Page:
Virtual simulations in nursing are online scenarios that include one or more learners who participate in a teaching/learning activity in a safe, convenient, online environment. Virtual simulations provide opportunities for learner engagement to build knowledge base. Virtual simulations are also an assessment strategy. The purpose of this research study is to determine the nursing students’ perceptions of the conflict management in nursing virtual simulation, and their specific perceptions of the effectiveness of virtual simulation as a teaching/learning/assessment strategy in nursing education. This study includes an examination of technical/ease of use related to virtual simulation, as the authors value a smooth assessment experience.
- What are the strengths of using a virtual simulation about conflict management in nursing for a teaching/learning/assessment activity from the learner’s point of view?
- What are facilitation successes and areas for improvement with using the virtual simulation about conflict management in nursing for a teaching/learning/assessment activity from the learner’s point of view?
- What are factors that relate to technological ease with using the virtual simulation about conflict management in nursing for a teaching/learning/assessment from the learner’s point of view?
The study used a mixed-methods design to describe and document aspects of the conflict management for nurses’ virtual simulation as a teaching/learning/assessment technique in undergraduate Nursing Leadership and Management courses. The mixed methods approach gives participants an opportunity to provide comments so researchers can better understand their perception of the virtual simulation experience. A 43-item qualitative and quantitative online survey developed by the researchers, called the Learner Perceptions of the Conflict Management in Nursing Virtual Simulation Survey was used for the study measures. The survey includes demographics questions as well as items about the use of the virtual simulation over other assessments, such as papers or examinations. Quantitative data analysis was done with the Statistical Package for Social Sciences (SPSS) (version 22.0, SPSS Inc., Chicago, IL). Descriptive statistics were used to analyze demographic and Likert-type quantitative items. Content analysis was utilized to examine qualitative data.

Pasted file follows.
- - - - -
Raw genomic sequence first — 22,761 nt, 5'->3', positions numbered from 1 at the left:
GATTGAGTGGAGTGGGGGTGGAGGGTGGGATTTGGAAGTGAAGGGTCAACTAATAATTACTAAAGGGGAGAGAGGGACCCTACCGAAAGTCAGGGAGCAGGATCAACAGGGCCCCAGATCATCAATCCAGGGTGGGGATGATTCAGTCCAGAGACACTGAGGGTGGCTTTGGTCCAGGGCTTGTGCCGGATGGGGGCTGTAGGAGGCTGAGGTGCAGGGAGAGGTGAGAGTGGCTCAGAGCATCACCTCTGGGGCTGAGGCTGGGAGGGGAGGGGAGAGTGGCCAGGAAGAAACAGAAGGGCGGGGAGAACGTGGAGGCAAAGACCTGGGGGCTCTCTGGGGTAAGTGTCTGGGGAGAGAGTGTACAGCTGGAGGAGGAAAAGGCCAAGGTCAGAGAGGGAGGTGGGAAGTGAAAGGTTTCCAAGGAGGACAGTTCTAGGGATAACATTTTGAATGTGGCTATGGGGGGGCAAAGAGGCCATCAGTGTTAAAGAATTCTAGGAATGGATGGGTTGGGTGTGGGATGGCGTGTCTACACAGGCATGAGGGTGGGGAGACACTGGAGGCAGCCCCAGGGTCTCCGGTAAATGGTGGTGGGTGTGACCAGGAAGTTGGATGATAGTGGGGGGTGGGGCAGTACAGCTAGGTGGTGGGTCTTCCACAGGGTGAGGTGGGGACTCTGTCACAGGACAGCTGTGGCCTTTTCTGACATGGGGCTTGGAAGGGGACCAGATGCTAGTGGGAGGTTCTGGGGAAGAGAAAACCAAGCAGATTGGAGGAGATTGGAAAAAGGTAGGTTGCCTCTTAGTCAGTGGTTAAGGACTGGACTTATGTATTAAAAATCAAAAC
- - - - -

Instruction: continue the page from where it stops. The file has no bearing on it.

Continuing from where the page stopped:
Results presented in this session include the 1) use of ease; 2) effectiveness and connection to learning outcomes; 3) the virtual simulation as an assessment strategy; 4) learning and active participation within the virtual simulation; and 5) facilitation of the virtual simulation. A majority of participants reported the virtual simulation was user friendly and convenient. Participants reported a strong connection between the learning outcomes and the virtual simulation. All participants reported the virtual simulation was a more effective assessment of learning that a paper or quiz on the topic of Conflict Management for Nurses. A majority of participants reported they were actively engaged in the virtual simulation activity. Additionally, participants reported the instructions were clear and the pre-simulation briefing was helpful. Qualitative themes that emerged were the virtual simulation 1) provided a safe environment; 2) broke conflict management into easy to apply steps; 3) provided a user-friendly assessment; and 4) was convenient and could be completed at an individual pace.
The results of this study indicate nursing learners received the Conflict Management for Nurses virtual simulation favorably. The nature of the topic of Conflict Management is a blend of skill, evidence, and knowledge that fits well with the virtual simulation activity. The authors recommend further study of the virtual simulation use in nursing to examine the effectiveness.
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